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Large organisations & infrastructure
Government

Managing cyber security incidents

Cyber security events

A cyber security event is an occurrence of a system, service or network state indicating a possible breach of security policy, failure of safeguards or a previously unknown situation that may be relevant to security.

Cyber security incidents

A cyber security incident is an unwanted or unexpected cyber security event, or a series of such events, that has either compromised business operations or has a significant probability of compromising business operations.

Cyber resilience

Cyber resilience is the ability to adapt to disruptions caused by cyber security incidents while maintaining continuous business operations. This includes the ability to detect, manage and recover from cyber security incidents.

Detecting cyber security incidents

One of the core elements of detecting and investigating cyber security incidents is the availability of appropriate data sources, such as event logs. The following event logs can be used by an organisation to assist with detecting and investigating cyber security incidents:

  • Cross Domain Solutions: May assist in identifying anomalous or malicious network traffic indicating an exploitation attempt or successful compromise.
  • Databases: May assist in identifying anomalous or malicious application or user behaviour indicating an exploitation attempt or successful compromise.
  • Domain Name System services: May assist in identifying attempts to resolve malicious domain names or Internet Protocol addresses indicating an exploitation attempt or successful compromise.
  • Email servers: May assist in identifying users targeted with phishing emails thereby helping to identify the initial vector of a compromise.
  • Gateways: May assist in identifying anomalous or malicious network traffic indicating an exploitation attempt or successful compromise.
  • Multifunction devices: May assist in identifying anomalous or malicious user behaviour indicating a cyber security incident or malicious insider activity.
  • Operating systems: May assist in identifying anomalous or malicious activity indicating an exploitation attempt or successful compromise.
  • Remote access services: May assist in identifying unusual locations of access or times of access indicating an exploitation attempt or successful compromise.
  • Security services: May assist in identifying anomalous or malicious application or network traffic indicating an exploitation attempt or successful compromise.
  • Server applications: May assist in identifying anomalous or malicious application behaviour indicating an exploitation attempt or successful compromise.
  • System access: May assist in identifying anomalous or malicious user behaviour indicating an exploitation attempt or successful compromise.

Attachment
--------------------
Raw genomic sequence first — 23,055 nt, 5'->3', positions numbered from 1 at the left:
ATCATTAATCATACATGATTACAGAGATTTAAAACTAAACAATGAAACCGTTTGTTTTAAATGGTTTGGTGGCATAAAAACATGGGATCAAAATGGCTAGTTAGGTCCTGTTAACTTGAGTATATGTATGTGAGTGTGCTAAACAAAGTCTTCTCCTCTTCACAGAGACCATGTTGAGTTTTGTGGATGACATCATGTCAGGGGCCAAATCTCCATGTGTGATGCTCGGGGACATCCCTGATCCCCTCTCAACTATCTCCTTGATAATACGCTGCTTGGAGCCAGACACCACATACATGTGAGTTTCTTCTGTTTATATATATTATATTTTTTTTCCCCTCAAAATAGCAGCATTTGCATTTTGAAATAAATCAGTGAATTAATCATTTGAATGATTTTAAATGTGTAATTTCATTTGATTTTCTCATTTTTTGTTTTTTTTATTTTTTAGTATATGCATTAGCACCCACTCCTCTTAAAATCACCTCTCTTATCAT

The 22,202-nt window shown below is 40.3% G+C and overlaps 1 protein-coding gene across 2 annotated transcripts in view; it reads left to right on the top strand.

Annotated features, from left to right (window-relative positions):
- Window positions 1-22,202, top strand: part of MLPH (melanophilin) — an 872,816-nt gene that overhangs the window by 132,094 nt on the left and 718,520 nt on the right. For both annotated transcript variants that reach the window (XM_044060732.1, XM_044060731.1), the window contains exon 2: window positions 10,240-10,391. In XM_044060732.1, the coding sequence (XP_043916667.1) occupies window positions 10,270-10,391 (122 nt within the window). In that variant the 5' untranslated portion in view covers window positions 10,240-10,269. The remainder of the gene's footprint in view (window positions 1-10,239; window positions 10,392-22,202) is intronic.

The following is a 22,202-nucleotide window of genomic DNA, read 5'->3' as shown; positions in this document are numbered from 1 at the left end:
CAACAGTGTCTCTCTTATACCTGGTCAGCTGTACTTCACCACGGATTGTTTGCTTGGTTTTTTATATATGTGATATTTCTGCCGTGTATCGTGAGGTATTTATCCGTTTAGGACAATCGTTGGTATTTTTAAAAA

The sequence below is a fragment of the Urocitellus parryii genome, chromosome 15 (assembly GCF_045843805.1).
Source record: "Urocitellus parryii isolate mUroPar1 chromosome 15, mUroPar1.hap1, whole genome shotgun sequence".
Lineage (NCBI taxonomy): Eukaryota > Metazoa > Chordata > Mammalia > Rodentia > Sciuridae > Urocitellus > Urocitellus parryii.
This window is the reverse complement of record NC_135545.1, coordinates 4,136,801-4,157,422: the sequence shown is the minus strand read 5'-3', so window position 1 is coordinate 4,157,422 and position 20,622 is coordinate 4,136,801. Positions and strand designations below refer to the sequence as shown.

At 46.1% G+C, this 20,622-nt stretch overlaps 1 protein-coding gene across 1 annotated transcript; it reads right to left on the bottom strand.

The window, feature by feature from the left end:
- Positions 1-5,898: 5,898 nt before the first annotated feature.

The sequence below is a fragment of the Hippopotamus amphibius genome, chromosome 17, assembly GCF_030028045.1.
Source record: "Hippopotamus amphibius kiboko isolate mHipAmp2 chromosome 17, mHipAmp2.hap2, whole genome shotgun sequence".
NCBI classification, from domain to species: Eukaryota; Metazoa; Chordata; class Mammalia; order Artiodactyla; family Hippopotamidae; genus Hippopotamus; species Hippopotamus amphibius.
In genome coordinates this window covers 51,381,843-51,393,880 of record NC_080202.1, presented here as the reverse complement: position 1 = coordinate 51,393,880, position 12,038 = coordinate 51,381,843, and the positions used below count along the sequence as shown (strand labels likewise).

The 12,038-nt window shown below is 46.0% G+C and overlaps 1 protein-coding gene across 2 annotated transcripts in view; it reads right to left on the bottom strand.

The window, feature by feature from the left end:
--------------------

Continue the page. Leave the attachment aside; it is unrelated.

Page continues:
• User applications: May assist in identifying anomalous or malicious application or user behaviour indicating an exploitation attempt or successful compromise.
  • Web applications: May assist in identifying anomalous or malicious application or user behaviour indicating an exploitation attempt or successful compromise.
  • Web proxies: May assist in identifying anomalous or malicious network traffic indicating an exploitation attempt or successful compromise.

Cyber security incident management policy

Establishing a cyber security incident management policy can increase the likelihood of successfully planning for, detecting and responding to malicious activity on networks and hosts, such as cyber security events and cyber security incidents. In doing so, a cyber security incident management policy will likely cover the following:

  • responsibilities for planning for, detecting and responding to cyber security incidents
  • resources assigned to cyber security incident planning, detection and response activities
  • guidelines for triaging and responding to cyber security events and cyber security incidents.

Furthermore, as part of maintaining the cyber security incident management policy, it is important that it is, along with its associated cyber security incident response plan, exercised at least annually to ensure it remains fit for purpose.

Control: ISM-0576; Revision: 10; Updated: Sep-23; Applicability: All; Essential Eight: N/A
A cyber security incident management policy, and associated cyber security incident response plan, is developed, implemented and maintained.

Control: ISM-1784; Revision: 1; Updated: Sep-23; Applicability: All; Essential Eight: N/A
The cyber security incident management policy, including the associated cyber security incident response plan, is exercised at least annually.

Cyber security incident register

Developing, implementing and maintaining a cyber security incident register can assist with ensuring that appropriate remediation activities are undertaken in response to cyber security incidents. In addition, the types and frequency of cyber security incidents, along with the costs of any remediation activities, can be used as an input to future risk assessment activities.

Control: ISM-0125; Revision: 6; Updated: Dec-22; Applicability: All; Essential Eight: N/A
A cyber security incident register is developed, implemented and maintained.

Control: ISM-1803; Revision: 0; Updated: Dec-22; Applicability: All; Essential Eight: N/A
A cyber security incident register contains the following for each cyber security incident:

  • the date the cyber security incident occurred
  • the date the cyber security incident was discovered
  • a description of the cyber security incident
  • any actions taken in response to the cyber security incident
  • to whom the cyber security incident was reported.

Trusted insider program